78 Groups Urge Congress to Extend Labor Protections to Millions of App-Based Workers

Washington, DC—The National Employment Law Project, along with 77 other signatory organizations, including racial justice advocates, women’s movement leaders, unions, tech workers, immigrants’ rights organizations, and workers’ rights organizations, submitted a letter to the leadership of the 117th Congress today, calling on members of Congress to put an end to the exclusion of millions of workers in the app-based economy from essential labor protections.

“Across the country, millions of workers hired and managed by companies via internet apps are deprived of basic labor protections that many of us take for granted,” said Brian Chen, staff attorney with the National Employment Law Project. “They include Uber drivers, Instacart and DoorDash delivery workers, and Handy home service workers, just to name a few. Because their employers insist on unilaterally and wrongly calling them independent contractors, these workers don’t get minimum wage protections, overtime pay, unemployment benefits, workers’ compensation, state disability insurance, or access to federal protections from discrimination, including sex harassment.”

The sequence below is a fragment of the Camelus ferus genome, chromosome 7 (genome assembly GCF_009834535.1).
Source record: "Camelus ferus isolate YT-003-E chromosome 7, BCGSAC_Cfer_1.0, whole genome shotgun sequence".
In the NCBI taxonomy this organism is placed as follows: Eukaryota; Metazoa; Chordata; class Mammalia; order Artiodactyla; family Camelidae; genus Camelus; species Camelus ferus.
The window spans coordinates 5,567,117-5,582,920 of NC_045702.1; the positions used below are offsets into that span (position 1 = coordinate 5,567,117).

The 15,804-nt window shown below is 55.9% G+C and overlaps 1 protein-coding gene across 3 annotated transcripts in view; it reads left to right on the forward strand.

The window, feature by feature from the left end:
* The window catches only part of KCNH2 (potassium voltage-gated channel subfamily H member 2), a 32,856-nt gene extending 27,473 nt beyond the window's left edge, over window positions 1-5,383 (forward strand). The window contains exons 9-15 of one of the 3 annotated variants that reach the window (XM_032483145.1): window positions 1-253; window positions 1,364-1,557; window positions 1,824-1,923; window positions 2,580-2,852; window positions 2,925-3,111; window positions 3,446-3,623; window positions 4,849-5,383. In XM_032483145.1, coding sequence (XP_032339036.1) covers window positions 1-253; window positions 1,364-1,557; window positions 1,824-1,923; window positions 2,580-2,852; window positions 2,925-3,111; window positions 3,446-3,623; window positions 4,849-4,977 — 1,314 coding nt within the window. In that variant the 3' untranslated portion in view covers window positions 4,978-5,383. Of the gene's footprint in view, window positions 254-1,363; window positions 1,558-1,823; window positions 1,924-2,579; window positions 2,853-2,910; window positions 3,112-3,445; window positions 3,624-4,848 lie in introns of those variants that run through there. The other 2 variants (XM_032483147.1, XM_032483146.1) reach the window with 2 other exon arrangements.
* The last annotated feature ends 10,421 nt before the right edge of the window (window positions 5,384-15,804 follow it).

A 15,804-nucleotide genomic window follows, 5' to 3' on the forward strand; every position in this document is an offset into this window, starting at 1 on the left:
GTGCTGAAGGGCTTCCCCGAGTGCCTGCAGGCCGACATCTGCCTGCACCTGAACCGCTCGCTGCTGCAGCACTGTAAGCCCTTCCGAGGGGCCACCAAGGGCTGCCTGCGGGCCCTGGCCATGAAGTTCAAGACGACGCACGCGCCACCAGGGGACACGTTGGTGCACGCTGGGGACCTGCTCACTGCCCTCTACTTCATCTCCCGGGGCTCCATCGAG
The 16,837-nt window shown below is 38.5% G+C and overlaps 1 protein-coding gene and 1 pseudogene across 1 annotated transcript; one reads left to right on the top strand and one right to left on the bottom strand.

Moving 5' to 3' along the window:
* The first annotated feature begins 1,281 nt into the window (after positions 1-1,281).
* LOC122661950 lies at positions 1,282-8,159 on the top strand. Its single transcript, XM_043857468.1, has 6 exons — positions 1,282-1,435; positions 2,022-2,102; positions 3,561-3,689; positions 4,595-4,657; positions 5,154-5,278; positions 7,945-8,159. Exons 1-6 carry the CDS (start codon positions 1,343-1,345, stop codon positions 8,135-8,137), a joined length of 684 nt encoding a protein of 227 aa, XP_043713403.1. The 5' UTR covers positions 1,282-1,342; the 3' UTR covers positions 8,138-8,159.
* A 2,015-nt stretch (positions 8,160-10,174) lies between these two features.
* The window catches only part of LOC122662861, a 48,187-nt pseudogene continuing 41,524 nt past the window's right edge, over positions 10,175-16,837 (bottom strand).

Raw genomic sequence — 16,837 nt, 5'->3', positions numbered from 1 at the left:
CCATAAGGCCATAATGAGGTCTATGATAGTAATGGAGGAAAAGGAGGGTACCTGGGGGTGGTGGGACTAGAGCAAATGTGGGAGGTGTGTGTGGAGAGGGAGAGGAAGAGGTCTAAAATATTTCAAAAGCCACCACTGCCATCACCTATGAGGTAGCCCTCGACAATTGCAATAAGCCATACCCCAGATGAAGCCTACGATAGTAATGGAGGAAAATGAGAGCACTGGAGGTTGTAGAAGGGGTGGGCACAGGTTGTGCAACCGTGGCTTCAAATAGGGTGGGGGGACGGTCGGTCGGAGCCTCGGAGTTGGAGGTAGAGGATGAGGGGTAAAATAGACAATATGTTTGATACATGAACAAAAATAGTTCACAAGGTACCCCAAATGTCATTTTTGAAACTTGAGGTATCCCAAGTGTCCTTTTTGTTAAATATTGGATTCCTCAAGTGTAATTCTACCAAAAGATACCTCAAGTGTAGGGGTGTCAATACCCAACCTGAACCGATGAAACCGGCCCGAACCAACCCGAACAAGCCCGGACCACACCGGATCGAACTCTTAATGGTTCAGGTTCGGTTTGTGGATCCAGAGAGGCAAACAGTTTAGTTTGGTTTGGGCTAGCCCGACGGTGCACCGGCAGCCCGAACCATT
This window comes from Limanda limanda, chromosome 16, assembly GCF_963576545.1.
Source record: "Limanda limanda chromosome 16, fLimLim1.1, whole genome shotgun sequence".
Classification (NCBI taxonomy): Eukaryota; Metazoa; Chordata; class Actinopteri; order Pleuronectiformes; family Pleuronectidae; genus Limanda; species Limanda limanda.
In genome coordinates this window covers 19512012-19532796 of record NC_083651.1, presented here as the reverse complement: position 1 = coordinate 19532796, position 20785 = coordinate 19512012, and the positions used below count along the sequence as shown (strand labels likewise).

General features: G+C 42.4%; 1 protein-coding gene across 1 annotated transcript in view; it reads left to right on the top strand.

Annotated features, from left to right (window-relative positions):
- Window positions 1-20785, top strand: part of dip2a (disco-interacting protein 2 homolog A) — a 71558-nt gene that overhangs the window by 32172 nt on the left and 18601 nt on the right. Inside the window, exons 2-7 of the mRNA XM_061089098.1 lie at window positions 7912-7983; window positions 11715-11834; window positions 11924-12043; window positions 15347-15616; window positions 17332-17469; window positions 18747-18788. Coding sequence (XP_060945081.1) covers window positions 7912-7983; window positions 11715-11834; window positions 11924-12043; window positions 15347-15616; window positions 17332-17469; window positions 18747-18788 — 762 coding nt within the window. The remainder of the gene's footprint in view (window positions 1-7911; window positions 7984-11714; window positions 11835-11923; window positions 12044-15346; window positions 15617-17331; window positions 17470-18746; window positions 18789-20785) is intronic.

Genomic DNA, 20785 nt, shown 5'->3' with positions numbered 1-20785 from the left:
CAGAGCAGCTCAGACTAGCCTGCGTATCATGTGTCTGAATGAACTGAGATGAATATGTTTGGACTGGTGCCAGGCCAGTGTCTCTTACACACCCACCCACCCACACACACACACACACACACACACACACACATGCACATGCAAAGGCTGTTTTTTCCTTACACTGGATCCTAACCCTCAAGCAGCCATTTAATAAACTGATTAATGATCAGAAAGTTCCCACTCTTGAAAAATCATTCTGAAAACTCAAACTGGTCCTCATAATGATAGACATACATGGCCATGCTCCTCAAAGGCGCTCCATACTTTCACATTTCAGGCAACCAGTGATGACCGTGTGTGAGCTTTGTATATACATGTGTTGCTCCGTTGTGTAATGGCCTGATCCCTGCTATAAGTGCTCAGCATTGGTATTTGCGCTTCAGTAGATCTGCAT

The letter urges Congress to reject exclusionary models like California’s Proposition 22, including a federal “third way” classification for app-based workers that would set a dangerous precedent that some workers are less entitled to basic federal protections.

“A federal framework for fewer workplace protections would invite all industries to shift their work to an app-based or ‘gig’ model, threatening the security and stability that work should provide all people. Already, we’ve seen some employers in health care, retail, and hospitality shift to managing their workers through a digital app or outsourcing them through temp and staffing firms, which allows them to escape basic employer obligations. A new federal classification scheme would break open the dam, incentivizing entire industries to ‘gig out’ jobs that once provided middle-class prosperity,” said Chen.

“The solution is to expand access to our federal employment protections, not to create arbitrary partitions that exclude people who work for large corporations through a digital app. Rather than inventing an industry-defined category of substandard rights, we need to ensure that all workers can access the benefits and protections of our labor and employment laws,” said Chen.

Read the full letter here.

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